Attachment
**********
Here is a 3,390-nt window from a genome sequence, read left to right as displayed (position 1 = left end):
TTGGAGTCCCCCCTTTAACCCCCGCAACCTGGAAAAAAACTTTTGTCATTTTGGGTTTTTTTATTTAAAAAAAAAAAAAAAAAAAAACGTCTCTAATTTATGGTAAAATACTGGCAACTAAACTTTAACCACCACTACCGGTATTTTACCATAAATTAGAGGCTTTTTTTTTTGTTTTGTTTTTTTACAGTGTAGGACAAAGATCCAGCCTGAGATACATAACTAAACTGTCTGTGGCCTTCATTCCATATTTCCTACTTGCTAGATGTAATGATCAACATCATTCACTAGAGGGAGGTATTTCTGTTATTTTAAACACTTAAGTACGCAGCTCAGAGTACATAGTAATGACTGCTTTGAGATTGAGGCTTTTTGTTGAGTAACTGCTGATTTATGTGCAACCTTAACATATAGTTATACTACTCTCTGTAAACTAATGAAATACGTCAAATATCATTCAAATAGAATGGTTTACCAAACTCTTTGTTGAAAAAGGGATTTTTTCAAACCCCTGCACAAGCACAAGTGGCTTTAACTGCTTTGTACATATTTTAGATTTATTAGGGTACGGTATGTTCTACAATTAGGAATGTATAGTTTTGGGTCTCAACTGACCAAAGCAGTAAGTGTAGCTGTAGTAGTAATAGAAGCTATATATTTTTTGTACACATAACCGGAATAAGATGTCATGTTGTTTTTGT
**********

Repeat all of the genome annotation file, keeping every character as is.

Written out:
Here is a 3,390-nt window from a genome sequence, read left to right as displayed (position 1 = left end):
TTGGAGTCCCCCCTTTAACCCCCGCAACCTGGAAAAAAACTTTTGTCATTTTGGGTTTTTTTATTTAAAAAAAAAAAAAAAAAAAAACGTCTCTAATTTATGGTAAAATACTGGCAACTAAACTTTAACCACCACTACCGGTATTTTACCATAAATTAGAGGCTTTTTTTTTTGTTTTGTTTTTTTACAGTGTAGGACAAAGATCCAGCCTGAGATACATAACTAAACTGTCTGTGGCCTTCATTCCATATTTCCTACTTGCTAGATGTAATGATCAACATCATTCACTAGAGGGAGGTATTTCTGTTATTTTAAACACTTAAGTACGCAGCTCAGAGTACATAGTAATGACTGCTTTGAGATTGAGGCTTTTTGTTGAGTAACTGCTGATTTATGTGCAACCTTAACATATAGTTATACTACTCTCTGTAAACTAATGAAATACGTCAAATATCATTCAAATAGAATGGTTTACCAAACTCTTTGTTGAAAAAGGGATTTTTTCAAACCCCTGCACAAGCACAAGTGGCTTTAACTGCTTTGTACATATTTTAGATTTATTAGGGTACGGTATGTTCTACAATTAGGAATGTATAGTTTTGGGTCTCAACTGACCAAAGCAGTAAGTGTAGCTGTAGTAGTAATAGAAGCTATATATTTTTTGTACACATAACCGGAATAAGATGTCATGTTGTTTTTGT